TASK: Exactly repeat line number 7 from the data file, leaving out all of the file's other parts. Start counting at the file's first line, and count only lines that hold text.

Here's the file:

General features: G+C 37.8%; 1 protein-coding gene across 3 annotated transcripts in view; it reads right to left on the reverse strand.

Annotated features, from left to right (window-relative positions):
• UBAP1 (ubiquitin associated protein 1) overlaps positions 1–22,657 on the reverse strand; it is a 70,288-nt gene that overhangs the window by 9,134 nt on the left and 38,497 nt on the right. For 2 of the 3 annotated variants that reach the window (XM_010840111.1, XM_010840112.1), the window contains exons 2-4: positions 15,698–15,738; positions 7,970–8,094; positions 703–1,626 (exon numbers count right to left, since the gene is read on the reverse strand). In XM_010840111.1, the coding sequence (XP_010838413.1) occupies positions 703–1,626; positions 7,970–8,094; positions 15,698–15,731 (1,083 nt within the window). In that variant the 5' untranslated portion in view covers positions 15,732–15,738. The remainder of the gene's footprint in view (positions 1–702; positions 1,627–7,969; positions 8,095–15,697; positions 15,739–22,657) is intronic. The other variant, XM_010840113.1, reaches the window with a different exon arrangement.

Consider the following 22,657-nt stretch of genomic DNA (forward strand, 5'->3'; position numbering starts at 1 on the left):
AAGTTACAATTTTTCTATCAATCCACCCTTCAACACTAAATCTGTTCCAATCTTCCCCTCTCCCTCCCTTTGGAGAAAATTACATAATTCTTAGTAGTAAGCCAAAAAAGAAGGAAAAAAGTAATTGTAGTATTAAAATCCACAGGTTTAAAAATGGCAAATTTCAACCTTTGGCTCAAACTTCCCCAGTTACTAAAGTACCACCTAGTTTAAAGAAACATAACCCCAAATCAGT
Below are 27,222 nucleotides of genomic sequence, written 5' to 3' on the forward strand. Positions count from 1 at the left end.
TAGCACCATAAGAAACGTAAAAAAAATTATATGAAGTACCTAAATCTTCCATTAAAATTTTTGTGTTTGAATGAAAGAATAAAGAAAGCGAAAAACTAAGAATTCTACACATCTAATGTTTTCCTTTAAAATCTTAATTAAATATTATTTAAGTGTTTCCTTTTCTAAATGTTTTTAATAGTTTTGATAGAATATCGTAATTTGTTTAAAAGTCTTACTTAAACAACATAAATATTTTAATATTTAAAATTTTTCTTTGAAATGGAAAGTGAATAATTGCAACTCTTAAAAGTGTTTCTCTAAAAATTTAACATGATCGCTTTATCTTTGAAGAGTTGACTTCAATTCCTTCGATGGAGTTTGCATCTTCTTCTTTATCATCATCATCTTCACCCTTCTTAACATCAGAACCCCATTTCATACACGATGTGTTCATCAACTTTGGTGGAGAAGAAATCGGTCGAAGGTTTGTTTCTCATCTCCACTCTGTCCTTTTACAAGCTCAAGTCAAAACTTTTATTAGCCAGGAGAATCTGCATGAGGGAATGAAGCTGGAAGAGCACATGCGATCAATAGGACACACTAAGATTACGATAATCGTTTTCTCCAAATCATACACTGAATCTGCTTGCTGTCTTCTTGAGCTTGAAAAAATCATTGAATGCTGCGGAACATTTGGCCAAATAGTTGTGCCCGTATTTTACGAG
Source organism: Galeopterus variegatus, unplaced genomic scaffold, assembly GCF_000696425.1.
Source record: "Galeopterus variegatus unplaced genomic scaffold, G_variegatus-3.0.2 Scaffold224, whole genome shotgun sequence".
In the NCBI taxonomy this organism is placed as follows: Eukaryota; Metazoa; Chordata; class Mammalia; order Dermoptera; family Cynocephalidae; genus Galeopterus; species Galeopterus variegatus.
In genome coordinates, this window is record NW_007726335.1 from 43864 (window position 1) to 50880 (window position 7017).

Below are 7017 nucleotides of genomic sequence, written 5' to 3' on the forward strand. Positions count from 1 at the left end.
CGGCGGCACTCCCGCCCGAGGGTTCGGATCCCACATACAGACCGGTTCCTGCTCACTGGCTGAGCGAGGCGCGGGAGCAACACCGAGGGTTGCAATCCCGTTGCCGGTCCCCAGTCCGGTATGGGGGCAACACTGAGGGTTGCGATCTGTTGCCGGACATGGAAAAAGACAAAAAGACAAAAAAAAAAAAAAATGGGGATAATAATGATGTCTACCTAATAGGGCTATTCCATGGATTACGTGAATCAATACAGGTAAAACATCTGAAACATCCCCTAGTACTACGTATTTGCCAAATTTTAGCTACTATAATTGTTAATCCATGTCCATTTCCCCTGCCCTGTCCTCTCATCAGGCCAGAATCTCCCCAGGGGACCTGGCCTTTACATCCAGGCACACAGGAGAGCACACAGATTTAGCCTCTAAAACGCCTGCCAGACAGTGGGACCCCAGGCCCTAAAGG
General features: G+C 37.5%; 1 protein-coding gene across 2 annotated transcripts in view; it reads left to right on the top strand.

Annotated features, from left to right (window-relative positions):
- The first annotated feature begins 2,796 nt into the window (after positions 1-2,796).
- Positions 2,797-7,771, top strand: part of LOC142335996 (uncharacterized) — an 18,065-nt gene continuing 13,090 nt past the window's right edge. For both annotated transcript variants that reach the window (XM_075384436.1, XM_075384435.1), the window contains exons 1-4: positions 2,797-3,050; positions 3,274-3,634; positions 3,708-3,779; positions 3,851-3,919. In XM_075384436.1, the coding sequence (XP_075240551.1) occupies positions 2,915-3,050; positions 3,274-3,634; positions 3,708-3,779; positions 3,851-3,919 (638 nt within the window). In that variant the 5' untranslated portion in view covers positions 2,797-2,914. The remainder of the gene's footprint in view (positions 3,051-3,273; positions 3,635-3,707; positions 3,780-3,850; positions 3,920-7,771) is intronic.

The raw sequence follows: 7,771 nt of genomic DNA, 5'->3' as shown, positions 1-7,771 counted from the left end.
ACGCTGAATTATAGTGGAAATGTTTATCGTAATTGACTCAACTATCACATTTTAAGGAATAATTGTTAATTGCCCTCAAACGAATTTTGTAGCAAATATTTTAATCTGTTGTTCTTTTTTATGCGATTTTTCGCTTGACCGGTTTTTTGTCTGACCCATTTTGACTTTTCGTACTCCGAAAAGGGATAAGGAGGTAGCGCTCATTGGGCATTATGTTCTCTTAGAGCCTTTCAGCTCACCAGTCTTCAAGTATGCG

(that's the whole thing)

TAGCACCATAAGAAACGTAAAAAAAATTATATGAAGTACCTAAATCTTCCATTAAAATTTTTGTGTTTGAATGAAAGAATAAAGAAAGCGAAAAACTAAGAATTCTACACATCTAATGTTTTCCTTTAAAATCTTAATTAAATATTATTTAAGTGTTTCCTTTTCTAAATGTTTTTAATAGTTTTGATAGAATATCGTAATTTGTTTAAAAGTCTTACTTAAACAACATAAATATTTTAATATTTAAAATTTTTCTTTGAAATGGAAAGTGAATAATTGCAACTCTTAAAAGTGTTTCTCTAAAAATTTAACATGATCGCTTTATCTTTGAAGAGTTGACTTCAATTCCTTCGATGGAGTTTGCATCTTCTTCTTTATCATCATCATCTTCACCCTTCTTAACATCAGAACCCCATTTCATACACGATGTGTTCATCAACTTTGGTGGAGAAGAAATCGGTCGAAGGTTTGTTTCTCATCTCCACTCTGTCCTTTTACAAGCTCAAGTCAAAACTTTTATTAGCCAGGAGAATCTGCATGAGGGAATGAAGCTGGAAGAGCACATGCGATCAATAGGACACACTAAGATTACGATAATCGTTTTCTCCAAATCATACACTGAATCTGCTTGCTGTCTTCTTGAGCTTGAAAAAATCATTGAATGCTGCGGAACATTTGGCCAAATAGTTGTGCCCGTATTTTACGAG